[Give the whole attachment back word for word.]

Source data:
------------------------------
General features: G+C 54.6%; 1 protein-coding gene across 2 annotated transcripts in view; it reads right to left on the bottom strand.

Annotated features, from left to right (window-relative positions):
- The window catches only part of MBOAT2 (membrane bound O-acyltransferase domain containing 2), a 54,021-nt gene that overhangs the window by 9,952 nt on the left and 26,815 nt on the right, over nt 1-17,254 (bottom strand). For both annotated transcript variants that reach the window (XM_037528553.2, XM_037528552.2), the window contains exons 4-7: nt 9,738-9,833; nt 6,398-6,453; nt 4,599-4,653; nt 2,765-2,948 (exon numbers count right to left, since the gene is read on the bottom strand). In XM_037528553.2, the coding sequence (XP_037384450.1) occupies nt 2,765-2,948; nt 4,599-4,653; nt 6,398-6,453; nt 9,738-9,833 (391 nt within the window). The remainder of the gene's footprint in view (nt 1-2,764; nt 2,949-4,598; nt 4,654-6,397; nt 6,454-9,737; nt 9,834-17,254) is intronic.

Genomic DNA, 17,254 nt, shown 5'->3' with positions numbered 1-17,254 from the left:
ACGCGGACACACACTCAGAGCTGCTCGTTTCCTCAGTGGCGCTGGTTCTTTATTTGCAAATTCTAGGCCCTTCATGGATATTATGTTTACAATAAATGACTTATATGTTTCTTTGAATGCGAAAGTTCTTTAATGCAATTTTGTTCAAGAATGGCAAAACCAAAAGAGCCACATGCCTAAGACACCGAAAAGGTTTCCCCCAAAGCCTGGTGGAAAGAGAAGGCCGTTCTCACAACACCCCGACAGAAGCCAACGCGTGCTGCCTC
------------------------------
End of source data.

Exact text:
General features: G+C 54.6%; 1 protein-coding gene across 2 annotated transcripts in view; it reads right to left on the bottom strand.

Annotated features, from left to right (window-relative positions):
- The window catches only part of MBOAT2 (membrane bound O-acyltransferase domain containing 2), a 54,021-nt gene that overhangs the window by 9,952 nt on the left and 26,815 nt on the right, over nt 1-17,254 (bottom strand). For both annotated transcript variants that reach the window (XM_037528553.2, XM_037528552.2), the window contains exons 4-7: nt 9,738-9,833; nt 6,398-6,453; nt 4,599-4,653; nt 2,765-2,948 (exon numbers count right to left, since the gene is read on the bottom strand). In XM_037528553.2, the coding sequence (XP_037384450.1) occupies nt 2,765-2,948; nt 4,599-4,653; nt 6,398-6,453; nt 9,738-9,833 (391 nt within the window). The remainder of the gene's footprint in view (nt 1-2,764; nt 2,949-4,598; nt 4,654-6,397; nt 6,454-9,737; nt 9,834-17,254) is intronic.

Genomic DNA, 17,254 nt, shown 5'->3' with positions numbered 1-17,254 from the left:
ACGCGGACACACACTCAGAGCTGCTCGTTTCCTCAGTGGCGCTGGTTCTTTATTTGCAAATTCTAGGCCCTTCATGGATATTATGTTTACAATAAATGACTTATATGTTTCTTTGAATGCGAAAGTTCTTTAATGCAATTTTGTTCAAGAATGGCAAAACCAAAAGAGCCACATGCCTAAGACACCGAAAAGGTTTCCCCCAAAGCCTGGTGGAAAGAGAAGGCCGTTCTCACAACACCCCGACAGAAGCCAACGCGTGCTGCCTC